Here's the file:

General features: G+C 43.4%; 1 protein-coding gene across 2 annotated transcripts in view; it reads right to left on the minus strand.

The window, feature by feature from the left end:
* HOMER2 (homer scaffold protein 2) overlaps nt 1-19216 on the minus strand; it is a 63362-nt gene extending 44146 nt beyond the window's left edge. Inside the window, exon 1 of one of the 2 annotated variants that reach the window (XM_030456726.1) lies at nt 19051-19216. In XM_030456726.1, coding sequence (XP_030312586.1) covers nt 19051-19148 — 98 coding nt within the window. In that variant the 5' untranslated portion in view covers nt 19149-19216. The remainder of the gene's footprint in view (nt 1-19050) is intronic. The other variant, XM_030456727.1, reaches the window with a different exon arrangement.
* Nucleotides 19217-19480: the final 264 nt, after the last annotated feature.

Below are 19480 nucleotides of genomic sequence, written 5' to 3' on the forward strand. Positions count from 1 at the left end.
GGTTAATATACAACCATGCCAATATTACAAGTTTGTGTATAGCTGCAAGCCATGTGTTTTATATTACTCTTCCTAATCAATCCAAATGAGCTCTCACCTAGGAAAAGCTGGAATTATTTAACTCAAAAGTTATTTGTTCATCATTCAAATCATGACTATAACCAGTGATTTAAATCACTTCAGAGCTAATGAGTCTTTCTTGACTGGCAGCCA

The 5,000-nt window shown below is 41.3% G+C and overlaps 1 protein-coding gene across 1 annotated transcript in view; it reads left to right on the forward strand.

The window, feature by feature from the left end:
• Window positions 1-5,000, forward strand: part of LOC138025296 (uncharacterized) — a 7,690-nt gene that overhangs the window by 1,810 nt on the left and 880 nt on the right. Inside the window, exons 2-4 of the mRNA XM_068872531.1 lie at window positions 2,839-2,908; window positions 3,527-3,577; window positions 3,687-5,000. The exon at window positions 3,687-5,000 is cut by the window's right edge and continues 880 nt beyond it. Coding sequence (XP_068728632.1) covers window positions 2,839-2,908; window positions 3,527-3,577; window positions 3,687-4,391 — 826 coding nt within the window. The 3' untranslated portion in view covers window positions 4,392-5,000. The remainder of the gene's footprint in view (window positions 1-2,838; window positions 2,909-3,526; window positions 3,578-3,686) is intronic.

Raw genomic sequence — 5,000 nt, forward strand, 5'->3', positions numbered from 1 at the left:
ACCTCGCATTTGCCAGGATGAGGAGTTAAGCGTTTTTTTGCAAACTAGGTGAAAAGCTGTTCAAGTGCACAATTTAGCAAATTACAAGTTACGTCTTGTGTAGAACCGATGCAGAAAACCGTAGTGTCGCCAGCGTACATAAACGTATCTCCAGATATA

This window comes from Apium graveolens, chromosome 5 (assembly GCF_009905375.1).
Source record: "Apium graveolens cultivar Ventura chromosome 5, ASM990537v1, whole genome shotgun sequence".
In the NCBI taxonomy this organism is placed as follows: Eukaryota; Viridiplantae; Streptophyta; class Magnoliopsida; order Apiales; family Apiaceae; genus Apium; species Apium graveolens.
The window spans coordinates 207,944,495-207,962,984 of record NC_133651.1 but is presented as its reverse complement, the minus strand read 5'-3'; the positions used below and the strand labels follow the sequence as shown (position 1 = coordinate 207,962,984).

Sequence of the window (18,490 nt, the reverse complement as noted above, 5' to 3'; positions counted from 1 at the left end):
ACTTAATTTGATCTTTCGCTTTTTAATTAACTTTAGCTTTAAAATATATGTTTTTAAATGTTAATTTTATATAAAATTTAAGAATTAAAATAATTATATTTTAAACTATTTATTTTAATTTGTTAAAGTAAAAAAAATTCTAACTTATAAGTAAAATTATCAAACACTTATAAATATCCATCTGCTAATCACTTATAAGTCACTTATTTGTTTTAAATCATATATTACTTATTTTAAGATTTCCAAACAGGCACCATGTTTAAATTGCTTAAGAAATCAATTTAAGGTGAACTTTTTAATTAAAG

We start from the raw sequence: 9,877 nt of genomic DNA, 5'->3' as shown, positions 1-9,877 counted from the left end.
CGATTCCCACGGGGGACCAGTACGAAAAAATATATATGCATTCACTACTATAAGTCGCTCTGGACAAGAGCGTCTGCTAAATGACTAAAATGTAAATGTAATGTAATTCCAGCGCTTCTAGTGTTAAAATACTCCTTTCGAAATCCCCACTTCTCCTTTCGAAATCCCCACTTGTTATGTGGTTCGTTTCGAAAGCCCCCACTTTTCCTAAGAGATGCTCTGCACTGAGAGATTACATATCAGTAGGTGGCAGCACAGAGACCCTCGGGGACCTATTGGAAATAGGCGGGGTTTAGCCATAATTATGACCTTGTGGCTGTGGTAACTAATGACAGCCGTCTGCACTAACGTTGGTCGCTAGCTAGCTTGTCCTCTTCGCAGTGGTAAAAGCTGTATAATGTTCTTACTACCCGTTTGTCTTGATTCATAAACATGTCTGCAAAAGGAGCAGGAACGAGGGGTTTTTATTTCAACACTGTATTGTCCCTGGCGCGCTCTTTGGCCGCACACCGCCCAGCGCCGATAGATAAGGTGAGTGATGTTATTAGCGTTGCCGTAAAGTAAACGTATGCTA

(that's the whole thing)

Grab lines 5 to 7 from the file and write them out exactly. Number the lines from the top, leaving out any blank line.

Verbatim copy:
Below are 19480 nucleotides of genomic sequence, written 5' to 3' on the forward strand. Positions count from 1 at the left end.
GGTTAATATACAACCATGCCAATATTACAAGTTTGTGTATAGCTGCAAGCCATGTGTTTTATATTACTCTTCCTAATCAATCCAAATGAGCTCTCACCTAGGAAAAGCTGGAATTATTTAACTCAAAAGTTATTTGTTCATCATTCAAATCATGACTATAACCAGTGATTTAAATCACTTCAGAGCTAATGAGTCTTTCTTGACTGGCAGCCA

The 5,000-nt window shown below is 41.3% G+C and overlaps 1 protein-coding gene across 1 annotated transcript in view; it reads left to right on the forward strand.